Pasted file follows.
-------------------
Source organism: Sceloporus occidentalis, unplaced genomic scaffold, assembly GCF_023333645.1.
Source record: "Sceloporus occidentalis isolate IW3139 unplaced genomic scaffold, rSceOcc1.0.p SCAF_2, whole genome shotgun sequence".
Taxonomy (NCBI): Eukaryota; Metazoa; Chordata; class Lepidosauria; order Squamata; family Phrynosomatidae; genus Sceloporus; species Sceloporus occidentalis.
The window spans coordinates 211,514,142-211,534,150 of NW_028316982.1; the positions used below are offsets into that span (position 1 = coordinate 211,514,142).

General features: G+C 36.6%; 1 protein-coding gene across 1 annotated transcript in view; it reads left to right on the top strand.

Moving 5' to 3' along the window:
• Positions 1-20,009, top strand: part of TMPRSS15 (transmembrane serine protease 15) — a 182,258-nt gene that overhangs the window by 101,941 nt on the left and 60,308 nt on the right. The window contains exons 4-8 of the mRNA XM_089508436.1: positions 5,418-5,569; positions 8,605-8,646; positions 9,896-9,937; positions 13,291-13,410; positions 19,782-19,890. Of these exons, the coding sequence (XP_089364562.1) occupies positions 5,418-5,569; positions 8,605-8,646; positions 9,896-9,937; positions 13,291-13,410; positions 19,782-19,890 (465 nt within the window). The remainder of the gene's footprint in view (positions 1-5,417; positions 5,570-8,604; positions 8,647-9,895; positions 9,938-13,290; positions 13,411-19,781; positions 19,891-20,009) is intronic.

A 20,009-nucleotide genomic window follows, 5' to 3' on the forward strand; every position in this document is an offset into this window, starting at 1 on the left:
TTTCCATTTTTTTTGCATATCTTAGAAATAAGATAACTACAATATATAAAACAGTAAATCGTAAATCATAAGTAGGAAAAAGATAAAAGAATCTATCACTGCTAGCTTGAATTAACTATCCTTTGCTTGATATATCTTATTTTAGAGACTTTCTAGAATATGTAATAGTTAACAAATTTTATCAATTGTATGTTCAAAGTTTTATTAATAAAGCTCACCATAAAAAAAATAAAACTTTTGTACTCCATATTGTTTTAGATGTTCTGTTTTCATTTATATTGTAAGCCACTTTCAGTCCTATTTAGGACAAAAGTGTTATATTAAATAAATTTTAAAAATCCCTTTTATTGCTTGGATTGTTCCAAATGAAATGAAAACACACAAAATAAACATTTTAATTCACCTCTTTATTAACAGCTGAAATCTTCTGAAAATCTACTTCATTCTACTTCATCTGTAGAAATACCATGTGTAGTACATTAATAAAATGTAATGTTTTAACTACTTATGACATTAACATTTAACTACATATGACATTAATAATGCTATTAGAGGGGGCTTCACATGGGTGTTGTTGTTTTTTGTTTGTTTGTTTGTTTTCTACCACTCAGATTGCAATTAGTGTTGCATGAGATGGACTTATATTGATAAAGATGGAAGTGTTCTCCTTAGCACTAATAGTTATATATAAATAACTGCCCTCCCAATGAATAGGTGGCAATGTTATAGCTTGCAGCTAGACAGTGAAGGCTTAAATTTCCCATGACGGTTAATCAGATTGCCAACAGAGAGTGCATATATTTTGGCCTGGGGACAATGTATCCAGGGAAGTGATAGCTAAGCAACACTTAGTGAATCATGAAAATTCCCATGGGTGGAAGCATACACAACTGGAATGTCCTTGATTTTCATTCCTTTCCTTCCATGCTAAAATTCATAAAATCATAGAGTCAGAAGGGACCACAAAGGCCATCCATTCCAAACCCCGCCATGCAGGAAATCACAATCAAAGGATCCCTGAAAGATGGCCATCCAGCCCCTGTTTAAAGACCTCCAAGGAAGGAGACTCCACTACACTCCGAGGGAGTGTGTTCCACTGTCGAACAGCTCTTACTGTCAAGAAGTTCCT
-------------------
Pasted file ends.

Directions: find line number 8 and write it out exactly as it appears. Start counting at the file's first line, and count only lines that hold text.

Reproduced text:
A 20,009-nucleotide genomic window follows, 5' to 3' on the forward strand; every position in this document is an offset into this window, starting at 1 on the left: